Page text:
828 King's Highway, Suffolk VA 23432

757 255-4168 stjohns1755@verizon.net Worship Service: Sundays at 10:30am
Welcome to St. John's community. We are honored to serve Christ, and to open our doors to all. Please feel free to join us for worship. St. John's can trace its history to the founding of Jamestown. The parish is over 350 years old, and the church building itself has stood for 2 and a half centuries. St. John's saw the American Revolution and served as a camp ground for troops during the Civil War. Through it all, St. John's has been a place of worship and a home for those seeking communion with Christ. St. John's has a rich and abiding history. Today, it is as it was... a place to find and be found by Christ.

Monday, September 24, 2012

Christian Formation for Sunday, September 30 - Esther 7:1-10, 9:20-22; Haman, Mordecai, and Purim

Sundays 9:15 am to 10:15 am
September 30, 2012, 18 Pentecost
Esther 7:1-10; 9:20-22
Haman’s Downfall and Mordecai’s Advancement
The Feast of Purim Inaugurated
Background: The story of Esther is the story of one the greatest threat to the survival of the Jewish people. The book of Esther is less a historical narrative and more a commentary on the truth that God is intimately concerned with Israel’s survival. Additionally, and possibly more importantly, the book recounts the origin of the festival of Purim.
Theme: Before this passage Esther has become a wife of Xerxes (another name for the Persian king Ahasuerus) and later his queen. The people of Israel have been subjugated and their annihilation has been plotted by Haman, starting with Mordecai. It could be argued that Haman’s dislike of the Jews stems from his lack of self-respect and an inferiority complex.
Questions to Ponder
* Please read the entirety of Esther 7:1-10 and skim the portion of Esther from 7:11-9:19 for background and continuity.
* While this passage may not be a historical narrative, describe the setting of the book and passage; the social, political, and religious setting in Israel.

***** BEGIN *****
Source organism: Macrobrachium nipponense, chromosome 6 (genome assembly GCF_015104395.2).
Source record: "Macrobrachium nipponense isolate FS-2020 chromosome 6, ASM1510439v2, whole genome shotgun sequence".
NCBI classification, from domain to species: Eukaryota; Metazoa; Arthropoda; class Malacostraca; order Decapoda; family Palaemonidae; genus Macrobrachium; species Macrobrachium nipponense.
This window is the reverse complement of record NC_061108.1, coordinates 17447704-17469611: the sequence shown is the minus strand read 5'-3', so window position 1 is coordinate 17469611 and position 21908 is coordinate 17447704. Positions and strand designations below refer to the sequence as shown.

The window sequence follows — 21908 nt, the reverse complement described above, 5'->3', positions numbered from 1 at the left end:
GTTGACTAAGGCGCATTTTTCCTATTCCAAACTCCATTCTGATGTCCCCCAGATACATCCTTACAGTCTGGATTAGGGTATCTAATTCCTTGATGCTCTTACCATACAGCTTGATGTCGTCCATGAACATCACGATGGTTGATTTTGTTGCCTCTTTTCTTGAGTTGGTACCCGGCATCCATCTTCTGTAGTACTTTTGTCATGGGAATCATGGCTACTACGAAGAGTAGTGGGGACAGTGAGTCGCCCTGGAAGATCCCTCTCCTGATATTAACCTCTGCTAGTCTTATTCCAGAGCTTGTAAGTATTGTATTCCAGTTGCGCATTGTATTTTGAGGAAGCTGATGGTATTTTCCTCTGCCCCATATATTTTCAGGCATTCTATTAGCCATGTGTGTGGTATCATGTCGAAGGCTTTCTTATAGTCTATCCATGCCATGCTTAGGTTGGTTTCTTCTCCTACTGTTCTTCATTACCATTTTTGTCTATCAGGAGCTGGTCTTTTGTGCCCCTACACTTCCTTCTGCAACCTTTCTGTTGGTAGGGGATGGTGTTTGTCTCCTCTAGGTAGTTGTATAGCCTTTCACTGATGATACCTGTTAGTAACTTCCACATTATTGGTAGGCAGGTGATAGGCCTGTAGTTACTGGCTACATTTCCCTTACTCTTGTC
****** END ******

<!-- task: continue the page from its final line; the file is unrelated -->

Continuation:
* What is ironic about the book of Esther from a social and religious standpoint? How does the presentation of the principle characters match with your understanding of Jewish society?
* Why might Esther ultimately accuse Haman of plotting to destroy all the Jews?
* Where else has the theme of making rash promises, “even to half of my kingdom” by people who are drunk on wine appeared in scripture? What might the significance be regarding this theme in the broader discussion of the survival of Judaism (and Christianity by extension)?
* Why might Esther accuse “someone” of selling “her people” to be “destroyed, killed, and annihilated”? Where might this accusation stem from? Who are the accused seller and buyer?
* What stands out about Esther’s accusation against Haman?
* Why do you think the king departed from the room in verse 7?
* Do you think Haman was assaulting Esther when Xerxes returned or do you think Xerxes was looking for an excuse to get rid of Haman?
* Why would Haman’s face be covered when he departs from the presence of Xerxes?
* Do you think it’s a coincidence that the King’s eunuch is there to point out the gallows that Haman had built to kill Mordecai? Why or why not?
* What do you find ironic about the use of Haman’s gallows for his own destruction?
* Why might there be a delay between the king’s new edict and the festival in Adar (about 9 months)?
* What is significant about the festival celebrated on Adar 14 and 15? What does the festival in honor of?
* How might this passage be a reflection of God’s love for humanity in the present day given the difference in circumstances?
* What applications can we draw from this passage?

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